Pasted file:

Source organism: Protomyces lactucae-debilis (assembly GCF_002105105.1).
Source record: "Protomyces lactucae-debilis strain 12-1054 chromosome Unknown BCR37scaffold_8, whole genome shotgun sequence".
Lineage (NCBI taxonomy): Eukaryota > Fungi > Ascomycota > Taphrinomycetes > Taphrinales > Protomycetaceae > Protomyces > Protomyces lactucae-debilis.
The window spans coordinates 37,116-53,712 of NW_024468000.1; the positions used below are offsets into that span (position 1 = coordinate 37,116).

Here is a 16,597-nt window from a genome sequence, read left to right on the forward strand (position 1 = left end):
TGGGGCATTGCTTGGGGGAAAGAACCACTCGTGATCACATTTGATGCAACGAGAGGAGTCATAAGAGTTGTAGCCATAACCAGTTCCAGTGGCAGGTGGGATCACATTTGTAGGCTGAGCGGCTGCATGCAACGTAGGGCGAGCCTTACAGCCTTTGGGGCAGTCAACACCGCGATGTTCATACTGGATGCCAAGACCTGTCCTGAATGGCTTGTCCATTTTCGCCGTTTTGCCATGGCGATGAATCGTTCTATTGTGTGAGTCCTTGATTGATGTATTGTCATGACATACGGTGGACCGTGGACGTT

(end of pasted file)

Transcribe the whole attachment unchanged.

Source organism: Protomyces lactucae-debilis (assembly GCF_002105105.1).
Source record: "Protomyces lactucae-debilis strain 12-1054 chromosome Unknown BCR37scaffold_8, whole genome shotgun sequence".
Lineage (NCBI taxonomy): Eukaryota > Fungi > Ascomycota > Taphrinomycetes > Taphrinales > Protomycetaceae > Protomyces > Protomyces lactucae-debilis.
The window spans coordinates 37,116-53,712 of NW_024468000.1; the positions used below are offsets into that span (position 1 = coordinate 37,116).

Here is a 16,597-nt window from a genome sequence, read left to right on the forward strand (position 1 = left end):
TGGGGCATTGCTTGGGGGAAAGAACCACTCGTGATCACATTTGATGCAACGAGAGGAGTCATAAGAGTTGTAGCCATAACCAGTTCCAGTGGCAGGTGGGATCACATTTGTAGGCTGAGCGGCTGCATGCAACGTAGGGCGAGCCTTACAGCCTTTGGGGCAGTCAACACCGCGATGTTCATACTGGATGCCAAGACCTGTCCTGAATGGCTTGTCCATTTTCGCCGTTTTGCCATGGCGATGAATCGTTCTATTGTGTGAGTCCTTGATTGATGTATTGTCATGACATACGGTGGACCGTGGACGTT